All of the kids who had polio had to learn to walk again with shaky weak legs. It was a matter of taking a step and falling down. Trying to make it two steps before falling etc. Since there was no way to provide physical therapy to every kid ( there were 3 or 4 times too many needing therapy) the hospital set up a triage system. Those kids who fell and kept getting up time after time, were selected for physical therapy. Those who fell and stayed down crying were left behind. I know it sounds cruel and unfeeling but it was the only practical way to deal with a thousand kids in the hospital.

    I was one who kept getting up, I know not why. Perhaps it was an innate gift from G-d – I was only 4 and 5 years old. Even when I was somewhat older, I remember trying to convince some friends in the hospital to try harder – don’t give up. The lesson I learned from that triage has stayed with me my entire life – trying harder to convince the woman I loved to marry me, to get the jobs and promotions I wanted. I’m now 71 and still trying harder and learning from every failure to try, try again.

    • KP

      That is inspiring. Thanks for sharing, jdledell.

    • Thank you so much for those comments, JD.

      I will send them to Jimmy “Pedals” Agnew. I know he’ll appreciate them and empathize.

      I remember well reading your touching and inspiring story. I don’t know if you posted it here or sent it to me by e-mail.

      Regardless, I believe that I mentioned the possibility of working on it and possibly publishing it, perhaps at the Huffington Post.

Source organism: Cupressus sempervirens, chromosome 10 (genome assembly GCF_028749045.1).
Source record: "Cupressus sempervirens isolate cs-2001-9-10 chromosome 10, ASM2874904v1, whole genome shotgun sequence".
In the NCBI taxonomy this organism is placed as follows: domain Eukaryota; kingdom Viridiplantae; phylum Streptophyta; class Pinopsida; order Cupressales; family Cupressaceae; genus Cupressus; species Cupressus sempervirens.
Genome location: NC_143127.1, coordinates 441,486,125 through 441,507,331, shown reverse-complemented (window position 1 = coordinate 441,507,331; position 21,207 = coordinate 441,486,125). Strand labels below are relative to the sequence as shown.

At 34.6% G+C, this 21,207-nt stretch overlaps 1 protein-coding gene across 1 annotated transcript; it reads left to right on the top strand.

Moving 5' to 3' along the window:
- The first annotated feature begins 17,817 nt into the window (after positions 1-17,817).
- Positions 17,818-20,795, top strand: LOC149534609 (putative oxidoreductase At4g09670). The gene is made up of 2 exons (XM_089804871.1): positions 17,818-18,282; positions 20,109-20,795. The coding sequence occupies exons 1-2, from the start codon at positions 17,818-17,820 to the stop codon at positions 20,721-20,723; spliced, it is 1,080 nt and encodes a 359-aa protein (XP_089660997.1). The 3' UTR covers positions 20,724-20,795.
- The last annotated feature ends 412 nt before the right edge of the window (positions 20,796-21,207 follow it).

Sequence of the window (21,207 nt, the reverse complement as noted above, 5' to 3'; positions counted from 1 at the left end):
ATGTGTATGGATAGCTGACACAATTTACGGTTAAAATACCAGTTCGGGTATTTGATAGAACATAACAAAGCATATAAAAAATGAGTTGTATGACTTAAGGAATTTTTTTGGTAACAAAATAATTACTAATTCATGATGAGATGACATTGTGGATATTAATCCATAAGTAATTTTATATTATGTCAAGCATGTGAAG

If I did and never followed up or closed the loop with you, my most sincere apologies.

      I come across so many human interest stories that captivate me (such as the unicycle story and one on autism I’ll be working on) and about which I would like to write, but which either fall through the crack due to my short-span memory or because I just don’t have enough hours in the day to pursue. I hope yours wasn’t one of them.

      If you want to communicate privately, e-mail me. (You already have my e-mail address or you can get it from Joe or Dr. E)

      Please let me know where and how we left it.

    • jimipedalsatx

      JDLedell,

      This is a beautiful post. Thank you so much for sharing such a heart felt story. It’s an incredibly personal and an inspiring perspective that ignites my passion to share our vision and our story with many more schools and communities both near and far. I fully believe that by providing meaningful shared learning experiences for children to grow through collaborative and challenging play we are impacting the world for generations to come. It’s a pretty special thing when a child develops an uncontrollable desire to achieve, regardless what life throw’s at them. That inner drive and willingness to go after life to it’s fullest spreads like wild fire. And when momentum builds, individuals and soon communities are naturally inspired and drawn together to achieve more than they ever dreamed possible. That’s essentially how our project was born and it’s how our project will continue to grow around the globe. A few resilient and passionate friends of all ages, UNI-ted through play to share in the joy of learning something seemingly impossible, not as individuals but as ONE. One wheel, Many Children. Because after all, as a young Uni-Sader named Luke like’s to say. “If there’s a wheel, there’s a way.”

      I look forward to continued conversation and please don’t hesitate to reach out through our website to stay connected. Thank you. Onewheelmanychildren.org

      One Wheel, One World, One Love
      Jimmy Agnew

      • Thank you for commenting, Jimmy.

        Because of a new format, it has become difficult to keep up with/monitor comments here.

        If I don’t see JDLedell respond in a reasonable amount of time, it will be because of the format and I will e-mail him your comments.